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Tuesday, Oct. 12, 2004
I’ve often been fond of saying that problems can be efficiently solved by throwing money at them. Big heaping fistfuls of money, delivered with a full overhand motion and a smooth follow-thru.

The problem was a two headed dragon. Accessing the internet, and the computer used to do so.


Accessing the net, using the cable provider that I so reluctantly signed up with (meaning I knew how utterly lousy and overpriced they were in advance yet chose to witlessly flog myself with their monopolized incompetence anyway) had become a comedy of things that weren’t working. I had called this cable company weekly for months (and I won’t call them by name, but if you were to take “C_cksucker” and remover the “ucker”, you’d have the phonetic equivalent). The net would work, then not. The TV would work pretty reliably, but the net was a crap shoot. I called, they’d deliver a youth wearing one of those ski hats with the dangly balls-on-strings things who would run erratically about the yard a while and proclaim nothing amiss.

It provided no end of Watering Hole fodder. The regulars, all of whom were more than familiar with this cable company, would sit slack jawed listening to my latest installment of cable company horror. It was a show that ran from April until fall. Crews were dispatched in erratic order. I would pull into the driveway and note a cable truck on the scene, a hard-hatted lad leisurely painting orange lines on the lawn where cable lines were reputedly buried. Or have the doorbell ring in the middle of dinner, have a repairman dash in to check the cable modem, dash right back out and disappear into the night. Literally.

They came to fear me and my acid tongue. “Just send me someone with some idea of the inner workings of the world of cable internet, for God’s sake”, was one of my less profane offerings.

And sure enough, a solidly clean cut sort would appear on my doorstep, toolbag in hand, ready to go. “Know anything about cable internet?” I would ask. “Um, no, but I happened to be in the neighborhood when I got the call.” He would proceed to inspect my television, gravely nod at the orange lines in the yard and depart with a cheerful wave.

And so on.

Now, one of them, a bit more scholarly perhaps than his ski hat brethren, actually provided me with the solution. “You’ve got an amplifier in your cable line here, see? And I don’t know much about the internet side of this stuff (sigh), but I’ve heard some of the other guys say that internet signals don’t play well with amplifiers.”

“So all we’d have to do is split the line into two and bypass the amp, and run one of them straight to the modem, huh?”

“Yeah. Cost ya $40 for us to do it.”

It was tempting. In the world of solving problems by throwing money at them, this was a soft, underhand toss. But I was very much over flinging shekels at this tribe.


The computer was a different story. It was, and is, hella fast, so long as you use it for anything other than the internet. Or at least the cable version thereof. I know, makes no sense to me either.

Besides, I had lust in my heart. I wanted to personalize this whole thing. I wanted a laptop cozied up to my ample midrift. I wanted to lay prone in the recliner with the TV on and have a more diminutive screen rise moon-like from my lap as the big screen gleamed like a technical landscape in the background.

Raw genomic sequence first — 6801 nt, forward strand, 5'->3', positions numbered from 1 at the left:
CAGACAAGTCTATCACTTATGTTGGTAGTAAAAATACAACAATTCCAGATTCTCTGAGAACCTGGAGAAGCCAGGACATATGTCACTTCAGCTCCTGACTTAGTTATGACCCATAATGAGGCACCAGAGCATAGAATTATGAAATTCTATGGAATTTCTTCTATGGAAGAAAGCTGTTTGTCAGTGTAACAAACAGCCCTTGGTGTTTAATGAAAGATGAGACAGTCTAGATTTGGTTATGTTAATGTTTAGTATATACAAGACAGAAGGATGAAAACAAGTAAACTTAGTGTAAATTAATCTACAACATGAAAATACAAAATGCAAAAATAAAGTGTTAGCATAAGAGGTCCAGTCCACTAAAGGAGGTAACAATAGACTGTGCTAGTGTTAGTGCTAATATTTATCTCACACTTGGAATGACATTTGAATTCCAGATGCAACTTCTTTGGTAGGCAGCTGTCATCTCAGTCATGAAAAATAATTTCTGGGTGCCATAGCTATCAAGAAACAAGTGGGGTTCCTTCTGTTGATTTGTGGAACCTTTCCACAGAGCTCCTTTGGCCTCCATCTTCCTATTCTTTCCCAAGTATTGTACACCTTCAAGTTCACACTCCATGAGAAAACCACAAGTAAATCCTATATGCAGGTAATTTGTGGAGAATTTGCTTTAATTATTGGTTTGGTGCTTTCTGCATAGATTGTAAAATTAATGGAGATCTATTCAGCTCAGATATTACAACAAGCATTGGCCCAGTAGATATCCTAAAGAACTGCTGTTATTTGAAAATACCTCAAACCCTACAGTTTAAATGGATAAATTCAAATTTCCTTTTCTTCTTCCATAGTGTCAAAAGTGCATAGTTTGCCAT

A simple matter of not just throwing money, but punting it far downfield. With topspin.

So it came on that fateful Sunday morning some three weeks ago.

5 am Sunday morning, and the newspaper, is a sacred part of my existence. Coffee, perhaps some eggs, and awaiting the appearance of my more sleep loving spouse. But mostly the newspaper. I read it so very thoroughly.

Including the Circuit City circulars. The little four color inserts. Where lust is offered in loving fashion.

And there she was. A “Close out special!” A Tosheeba A-65 with enough horsepower and gas tank for the most jaded of net-deprived drullards. It had the most and latest stuff. It had wireless! And lo, a broadband router package was thoughtfully outlined just below. Also on sale. And rebates!

Now, when your financial status is shaky (but improving), and your checkbook is defined by pluralism (read, still slumbering wife), you have to approach this with the sense of not throwing money at the problem, not punting it at all, but gently puffing it across the table to another’s hands. Gently, and with much sorrow.

In other words, a sales pitch was in order.

I know my wife fairly well. We’ve occupied the same space for better than 24 years. I now what turns her on, and it ain’t computer spec’s, it ain’t my lack of internet access. It absolutely ain’t my lacking one more high tech appliance.

But she does love a sale. A close out special is the holy grail.

It was almost anti-climatic. I had the arguments all lined up, the long and heart rending version of my quest for internet. I was prepared to trot out statistics pertaining to the “ucker” less cable company. I reminded her that some extra money was due in any day now. I was even prepared to make her breakfast. It was all so unnecessary.

“Hmmm. Close our special, eh?”

So now, I sit with the foot rest up and the Tosheeba rising moon like from my dented thighs, the broadband router lights twinkling next to the big screen. They twinkle because they have an internet signal. A strong and steady cable signal.

No, the cable guy didn’t come back.

The Outfoxed guy went to Radio Shack and tossed 6 shekels for a splitter. Tossed them happily and for a great cause.

If I had a beard, I’d be chuckling happily into it.

And Cox Cable Company, Internet Field coughServicecough Division?

Ya’ll can just kiss my recliner based ass.

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